Rabbis have asked the question, how can a contract be avowed for those who are not here with us today? And yet the Sinaitic covenant has been passed down and continues to be upheld by ongoing generations and communities. This Rabbi Steinmetz explains is the greater miracle than the question often posed “are Jews  disappearing in our time?” as posited by Pew statistics.

As many of you  know blowing of a ram’s horn or shofar is emblematic of Rosh Hashana.

I even wrote a blog about this not so long ago. Everything you wanted to know about the shofar but were afraid to ask.

Rabbi Asher Jacobsen in his communal class last Friday, spoke about a talmudic discussion about what kinds of shofars are permissible for the Rosh Hashanah services. For a horn to be kosher 1. it has to have the characteristic of self hollowing. (Apparently when a ram’s horn is soaked in water the matter inside the horn simply dissolves leaving a hollowed out instrument.) 2. Traditionally it is a Ram’s horn that is chosen and the ram is a kosher animal. The Talmud asks the question can we use the horn of an animal other than the ram? And what if the permissible horn is from an animal that is not kosher?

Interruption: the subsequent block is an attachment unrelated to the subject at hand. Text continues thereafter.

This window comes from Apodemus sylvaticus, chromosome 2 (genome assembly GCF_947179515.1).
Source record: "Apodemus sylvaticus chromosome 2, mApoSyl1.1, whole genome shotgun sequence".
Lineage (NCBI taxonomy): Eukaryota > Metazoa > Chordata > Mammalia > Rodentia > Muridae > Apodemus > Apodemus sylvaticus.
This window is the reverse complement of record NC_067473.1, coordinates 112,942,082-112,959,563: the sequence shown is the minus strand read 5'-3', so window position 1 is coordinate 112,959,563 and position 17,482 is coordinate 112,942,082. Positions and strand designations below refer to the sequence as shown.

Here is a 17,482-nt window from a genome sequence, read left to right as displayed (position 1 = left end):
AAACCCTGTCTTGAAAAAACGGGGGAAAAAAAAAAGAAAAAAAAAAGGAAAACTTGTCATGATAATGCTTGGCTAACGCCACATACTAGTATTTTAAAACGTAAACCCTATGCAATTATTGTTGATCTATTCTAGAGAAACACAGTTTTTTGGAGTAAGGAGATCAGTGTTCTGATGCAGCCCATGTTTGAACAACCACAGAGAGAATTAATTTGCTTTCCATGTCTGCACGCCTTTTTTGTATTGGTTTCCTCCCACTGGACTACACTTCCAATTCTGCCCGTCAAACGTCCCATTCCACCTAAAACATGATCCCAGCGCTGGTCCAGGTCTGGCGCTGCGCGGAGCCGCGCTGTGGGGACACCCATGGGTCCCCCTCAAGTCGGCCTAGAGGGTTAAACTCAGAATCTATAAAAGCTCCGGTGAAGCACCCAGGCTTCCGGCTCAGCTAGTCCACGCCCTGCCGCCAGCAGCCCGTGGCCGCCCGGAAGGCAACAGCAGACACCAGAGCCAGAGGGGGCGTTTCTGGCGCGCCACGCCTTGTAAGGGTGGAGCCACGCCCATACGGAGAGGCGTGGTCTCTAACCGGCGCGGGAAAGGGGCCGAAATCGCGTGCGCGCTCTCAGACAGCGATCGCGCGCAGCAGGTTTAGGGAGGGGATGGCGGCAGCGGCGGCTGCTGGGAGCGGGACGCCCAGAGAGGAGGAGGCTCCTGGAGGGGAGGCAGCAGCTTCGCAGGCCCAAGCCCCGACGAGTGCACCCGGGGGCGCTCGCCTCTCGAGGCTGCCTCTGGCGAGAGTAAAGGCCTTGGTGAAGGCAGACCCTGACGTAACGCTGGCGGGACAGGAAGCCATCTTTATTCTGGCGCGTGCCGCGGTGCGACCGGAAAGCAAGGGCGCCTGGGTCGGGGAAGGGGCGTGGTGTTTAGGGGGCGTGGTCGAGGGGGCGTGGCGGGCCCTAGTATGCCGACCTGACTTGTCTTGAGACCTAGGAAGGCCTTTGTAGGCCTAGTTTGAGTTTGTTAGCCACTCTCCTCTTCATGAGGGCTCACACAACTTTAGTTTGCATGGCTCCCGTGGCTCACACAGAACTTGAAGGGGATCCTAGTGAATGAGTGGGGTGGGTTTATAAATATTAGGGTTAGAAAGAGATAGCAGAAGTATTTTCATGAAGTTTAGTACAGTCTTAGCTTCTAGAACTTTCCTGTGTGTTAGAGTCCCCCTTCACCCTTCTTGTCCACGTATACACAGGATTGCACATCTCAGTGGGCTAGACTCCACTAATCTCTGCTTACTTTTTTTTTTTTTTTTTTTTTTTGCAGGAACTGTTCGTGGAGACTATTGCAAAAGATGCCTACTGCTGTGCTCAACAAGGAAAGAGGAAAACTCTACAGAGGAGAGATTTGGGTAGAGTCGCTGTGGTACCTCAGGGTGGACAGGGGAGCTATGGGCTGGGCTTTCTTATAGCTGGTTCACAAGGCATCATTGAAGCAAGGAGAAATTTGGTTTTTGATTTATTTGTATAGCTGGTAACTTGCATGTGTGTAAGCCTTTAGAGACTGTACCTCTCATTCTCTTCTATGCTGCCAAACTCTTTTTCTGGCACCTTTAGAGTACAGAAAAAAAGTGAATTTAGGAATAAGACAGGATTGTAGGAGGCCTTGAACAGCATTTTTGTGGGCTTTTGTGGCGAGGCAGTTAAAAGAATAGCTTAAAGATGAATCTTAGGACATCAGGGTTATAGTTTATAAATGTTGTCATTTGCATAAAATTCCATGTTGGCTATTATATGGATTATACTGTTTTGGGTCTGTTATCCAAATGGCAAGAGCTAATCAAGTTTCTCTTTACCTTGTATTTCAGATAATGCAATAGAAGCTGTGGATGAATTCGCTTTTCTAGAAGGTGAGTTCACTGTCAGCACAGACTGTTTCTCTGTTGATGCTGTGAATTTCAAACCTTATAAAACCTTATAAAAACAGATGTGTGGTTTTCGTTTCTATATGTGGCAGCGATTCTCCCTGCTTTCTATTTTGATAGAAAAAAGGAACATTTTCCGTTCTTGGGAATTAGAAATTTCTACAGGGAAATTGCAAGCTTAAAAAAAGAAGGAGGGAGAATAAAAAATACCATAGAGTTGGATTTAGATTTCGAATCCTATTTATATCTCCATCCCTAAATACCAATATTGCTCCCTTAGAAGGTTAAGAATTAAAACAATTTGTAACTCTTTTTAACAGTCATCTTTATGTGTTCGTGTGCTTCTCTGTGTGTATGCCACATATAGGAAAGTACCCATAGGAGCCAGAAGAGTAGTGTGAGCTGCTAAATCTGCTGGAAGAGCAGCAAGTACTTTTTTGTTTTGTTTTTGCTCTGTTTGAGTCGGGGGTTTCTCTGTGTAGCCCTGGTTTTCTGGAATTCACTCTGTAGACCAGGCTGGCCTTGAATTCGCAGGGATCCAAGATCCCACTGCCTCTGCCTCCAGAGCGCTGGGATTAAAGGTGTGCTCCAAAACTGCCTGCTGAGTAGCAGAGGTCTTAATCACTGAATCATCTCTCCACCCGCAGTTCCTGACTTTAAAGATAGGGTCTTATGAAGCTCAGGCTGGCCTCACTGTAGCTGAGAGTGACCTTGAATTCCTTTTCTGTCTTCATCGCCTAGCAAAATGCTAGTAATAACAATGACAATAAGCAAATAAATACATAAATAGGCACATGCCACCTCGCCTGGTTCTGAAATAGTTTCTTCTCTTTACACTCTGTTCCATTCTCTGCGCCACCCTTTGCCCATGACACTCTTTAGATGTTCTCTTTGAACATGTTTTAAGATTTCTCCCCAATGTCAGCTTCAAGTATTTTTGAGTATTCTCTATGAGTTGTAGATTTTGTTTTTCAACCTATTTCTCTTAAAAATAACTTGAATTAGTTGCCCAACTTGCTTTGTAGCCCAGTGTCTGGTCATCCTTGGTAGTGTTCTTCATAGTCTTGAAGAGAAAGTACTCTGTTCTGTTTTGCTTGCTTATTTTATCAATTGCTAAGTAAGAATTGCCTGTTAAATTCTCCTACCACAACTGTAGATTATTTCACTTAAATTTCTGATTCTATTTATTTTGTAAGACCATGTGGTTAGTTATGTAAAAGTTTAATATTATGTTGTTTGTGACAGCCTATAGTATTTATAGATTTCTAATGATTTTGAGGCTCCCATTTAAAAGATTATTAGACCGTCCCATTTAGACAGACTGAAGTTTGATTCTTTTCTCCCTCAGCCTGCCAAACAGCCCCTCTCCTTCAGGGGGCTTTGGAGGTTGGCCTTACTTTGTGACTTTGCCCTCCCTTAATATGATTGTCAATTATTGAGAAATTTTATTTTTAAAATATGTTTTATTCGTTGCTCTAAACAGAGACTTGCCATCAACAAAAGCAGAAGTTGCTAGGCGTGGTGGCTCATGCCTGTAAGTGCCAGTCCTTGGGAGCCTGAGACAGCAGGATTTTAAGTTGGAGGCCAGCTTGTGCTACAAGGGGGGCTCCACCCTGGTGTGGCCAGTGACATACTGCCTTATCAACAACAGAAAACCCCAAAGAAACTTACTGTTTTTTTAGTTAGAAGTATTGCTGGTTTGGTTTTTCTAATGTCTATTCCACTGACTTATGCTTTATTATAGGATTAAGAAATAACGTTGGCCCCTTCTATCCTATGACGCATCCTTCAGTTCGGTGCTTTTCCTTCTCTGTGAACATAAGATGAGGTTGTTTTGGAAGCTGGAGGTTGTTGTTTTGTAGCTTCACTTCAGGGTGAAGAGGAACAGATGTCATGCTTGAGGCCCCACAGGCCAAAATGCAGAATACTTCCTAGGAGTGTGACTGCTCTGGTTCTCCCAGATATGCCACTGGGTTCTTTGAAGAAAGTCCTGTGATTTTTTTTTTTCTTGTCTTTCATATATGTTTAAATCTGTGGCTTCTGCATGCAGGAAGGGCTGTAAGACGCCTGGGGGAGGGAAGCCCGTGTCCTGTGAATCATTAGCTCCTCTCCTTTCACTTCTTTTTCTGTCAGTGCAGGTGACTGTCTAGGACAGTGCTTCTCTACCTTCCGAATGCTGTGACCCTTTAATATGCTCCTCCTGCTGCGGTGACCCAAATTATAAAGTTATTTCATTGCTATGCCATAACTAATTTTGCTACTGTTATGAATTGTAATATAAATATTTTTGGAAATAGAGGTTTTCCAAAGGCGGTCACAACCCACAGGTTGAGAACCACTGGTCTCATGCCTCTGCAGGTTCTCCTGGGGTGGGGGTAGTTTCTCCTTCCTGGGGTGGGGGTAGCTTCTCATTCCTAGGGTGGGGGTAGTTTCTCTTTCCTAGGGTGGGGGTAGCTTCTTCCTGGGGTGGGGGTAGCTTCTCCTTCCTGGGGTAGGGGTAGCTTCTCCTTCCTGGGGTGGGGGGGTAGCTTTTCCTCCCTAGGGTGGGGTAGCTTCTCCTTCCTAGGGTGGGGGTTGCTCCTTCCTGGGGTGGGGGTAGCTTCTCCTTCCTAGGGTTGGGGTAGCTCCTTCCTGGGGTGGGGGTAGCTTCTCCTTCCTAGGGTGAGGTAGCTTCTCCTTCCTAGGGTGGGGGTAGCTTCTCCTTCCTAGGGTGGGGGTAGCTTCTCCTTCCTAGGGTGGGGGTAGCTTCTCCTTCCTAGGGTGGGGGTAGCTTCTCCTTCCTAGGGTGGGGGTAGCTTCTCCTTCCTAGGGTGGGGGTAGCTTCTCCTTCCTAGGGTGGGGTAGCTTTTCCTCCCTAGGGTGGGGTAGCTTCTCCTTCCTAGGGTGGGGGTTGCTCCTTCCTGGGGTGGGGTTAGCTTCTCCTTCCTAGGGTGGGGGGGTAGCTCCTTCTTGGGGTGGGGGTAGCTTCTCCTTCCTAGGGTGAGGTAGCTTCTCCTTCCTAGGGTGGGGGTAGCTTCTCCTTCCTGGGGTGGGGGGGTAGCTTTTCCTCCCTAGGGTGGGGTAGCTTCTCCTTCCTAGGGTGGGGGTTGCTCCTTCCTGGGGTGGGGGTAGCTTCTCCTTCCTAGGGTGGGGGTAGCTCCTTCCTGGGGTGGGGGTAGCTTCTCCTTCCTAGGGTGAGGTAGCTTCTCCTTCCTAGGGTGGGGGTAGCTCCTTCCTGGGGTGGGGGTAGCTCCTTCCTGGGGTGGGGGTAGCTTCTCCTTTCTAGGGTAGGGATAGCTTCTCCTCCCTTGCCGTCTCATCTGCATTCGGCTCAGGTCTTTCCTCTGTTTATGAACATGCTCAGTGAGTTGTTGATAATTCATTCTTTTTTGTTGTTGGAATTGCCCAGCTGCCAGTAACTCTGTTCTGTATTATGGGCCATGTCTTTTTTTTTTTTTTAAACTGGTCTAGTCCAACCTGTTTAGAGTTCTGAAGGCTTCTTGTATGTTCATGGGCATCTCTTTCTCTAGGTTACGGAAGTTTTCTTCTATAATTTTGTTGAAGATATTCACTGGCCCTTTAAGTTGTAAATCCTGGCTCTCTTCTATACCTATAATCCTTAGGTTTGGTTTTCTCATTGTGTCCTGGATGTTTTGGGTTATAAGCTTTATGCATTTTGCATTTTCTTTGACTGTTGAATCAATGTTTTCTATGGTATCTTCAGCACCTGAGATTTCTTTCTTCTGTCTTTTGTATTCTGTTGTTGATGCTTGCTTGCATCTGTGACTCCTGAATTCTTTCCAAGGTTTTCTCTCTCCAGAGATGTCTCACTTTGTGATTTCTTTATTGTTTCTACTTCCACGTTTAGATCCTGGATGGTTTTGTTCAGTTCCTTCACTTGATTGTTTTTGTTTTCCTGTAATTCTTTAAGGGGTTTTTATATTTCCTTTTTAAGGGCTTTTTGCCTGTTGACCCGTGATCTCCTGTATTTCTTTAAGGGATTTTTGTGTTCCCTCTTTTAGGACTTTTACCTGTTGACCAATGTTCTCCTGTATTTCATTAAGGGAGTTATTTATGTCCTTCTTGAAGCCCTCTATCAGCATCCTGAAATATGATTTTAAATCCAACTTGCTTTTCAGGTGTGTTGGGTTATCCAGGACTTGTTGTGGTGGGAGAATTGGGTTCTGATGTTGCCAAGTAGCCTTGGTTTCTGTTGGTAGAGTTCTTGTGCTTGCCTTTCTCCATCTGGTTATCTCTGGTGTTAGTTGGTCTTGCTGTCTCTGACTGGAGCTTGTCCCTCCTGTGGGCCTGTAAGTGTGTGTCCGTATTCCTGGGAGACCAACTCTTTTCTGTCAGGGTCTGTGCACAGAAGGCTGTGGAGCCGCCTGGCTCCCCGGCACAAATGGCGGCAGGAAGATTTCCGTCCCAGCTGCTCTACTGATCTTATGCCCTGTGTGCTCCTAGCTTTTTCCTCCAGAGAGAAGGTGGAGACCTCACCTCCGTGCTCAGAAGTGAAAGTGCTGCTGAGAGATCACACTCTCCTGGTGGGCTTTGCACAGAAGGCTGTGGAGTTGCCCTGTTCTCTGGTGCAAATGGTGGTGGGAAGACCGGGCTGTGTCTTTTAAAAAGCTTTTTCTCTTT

Apparently in the face of scarcity, all three are permissible i.e. 1, A ram’s horn, 2. A hollow horn from another kosher animal other than the ram and 3. a hollow horn from a non-kosher animal.

Rabbi Jacobsen  then quoted from a text that compares the three types of horn to three types of Jews: 1. The horn from a non-kosher animal is compared to the Jew who is a Jew only because of anti-semitism. He is defined by a negative outside world. And that world reminds him that he is Jewish. 2. The hollowed out horn from an animal other than the ram parallels the Jews who defines himself as a Jew due to history – legacy. 3. The kosher horn, the Ram’s horn reminds the Jew of the famous Abrahamic contest with G-d, the Binding of Jacob, where Abraham agrees to follow G-d’s word even to the extent of sacrificing his son and heir.  At the very last moment when Jacob is already bound to the altar, G-d calls out to Jacob, not to touch his son, but to sacrifice the ram caught in the bushes instead. As the Rabbi pointed out, this test is a very personal and private test. The binding of Jacob occurs on a lonely mountain top with no witnesses other than the two principals. And this represents the Jew who in spite of it all has accepted the covenant of Abraham and Moses at Sinai.